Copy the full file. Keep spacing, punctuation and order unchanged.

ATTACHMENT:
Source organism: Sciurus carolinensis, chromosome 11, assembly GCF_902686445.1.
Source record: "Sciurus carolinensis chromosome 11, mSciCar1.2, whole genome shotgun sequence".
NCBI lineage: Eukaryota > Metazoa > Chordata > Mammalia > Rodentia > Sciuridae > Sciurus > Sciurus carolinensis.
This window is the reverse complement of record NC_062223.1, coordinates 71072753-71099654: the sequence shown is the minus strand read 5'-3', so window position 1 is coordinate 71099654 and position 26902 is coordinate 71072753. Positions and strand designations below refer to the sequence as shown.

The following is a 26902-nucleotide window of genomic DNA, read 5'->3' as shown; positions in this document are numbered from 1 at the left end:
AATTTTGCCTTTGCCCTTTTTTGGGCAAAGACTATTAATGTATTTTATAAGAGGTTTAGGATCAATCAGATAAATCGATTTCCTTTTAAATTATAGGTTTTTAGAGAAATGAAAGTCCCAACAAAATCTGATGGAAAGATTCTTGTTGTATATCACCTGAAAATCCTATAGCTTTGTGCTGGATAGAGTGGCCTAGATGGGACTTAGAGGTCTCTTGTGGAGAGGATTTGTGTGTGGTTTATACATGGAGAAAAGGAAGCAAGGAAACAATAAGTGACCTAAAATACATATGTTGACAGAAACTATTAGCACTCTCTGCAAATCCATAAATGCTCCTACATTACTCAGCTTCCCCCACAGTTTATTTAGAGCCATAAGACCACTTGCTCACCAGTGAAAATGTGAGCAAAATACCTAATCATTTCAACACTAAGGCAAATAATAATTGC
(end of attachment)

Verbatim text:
Source organism: Sciurus carolinensis, chromosome 11, assembly GCF_902686445.1.
Source record: "Sciurus carolinensis chromosome 11, mSciCar1.2, whole genome shotgun sequence".
NCBI lineage: Eukaryota > Metazoa > Chordata > Mammalia > Rodentia > Sciuridae > Sciurus > Sciurus carolinensis.
This window is the reverse complement of record NC_062223.1, coordinates 71072753-71099654: the sequence shown is the minus strand read 5'-3', so window position 1 is coordinate 71099654 and position 26902 is coordinate 71072753. Positions and strand designations below refer to the sequence as shown.

The following is a 26902-nucleotide window of genomic DNA, read 5'->3' as shown; positions in this document are numbered from 1 at the left end:
AATTTTGCCTTTGCCCTTTTTTGGGCAAAGACTATTAATGTATTTTATAAGAGGTTTAGGATCAATCAGATAAATCGATTTCCTTTTAAATTATAGGTTTTTAGAGAAATGAAAGTCCCAACAAAATCTGATGGAAAGATTCTTGTTGTATATCACCTGAAAATCCTATAGCTTTGTGCTGGATAGAGTGGCCTAGATGGGACTTAGAGGTCTCTTGTGGAGAGGATTTGTGTGTGGTTTATACATGGAGAAAAGGAAGCAAGGAAACAATAAGTGACCTAAAATACATATGTTGACAGAAACTATTAGCACTCTCTGCAAATCCATAAATGCTCCTACATTACTCAGCTTCCCCCACAGTTTATTTAGAGCCATAAGACCACTTGCTCACCAGTGAAAATGTGAGCAAAATACCTAATCATTTCAACACTAAGGCAAATAATAATTGC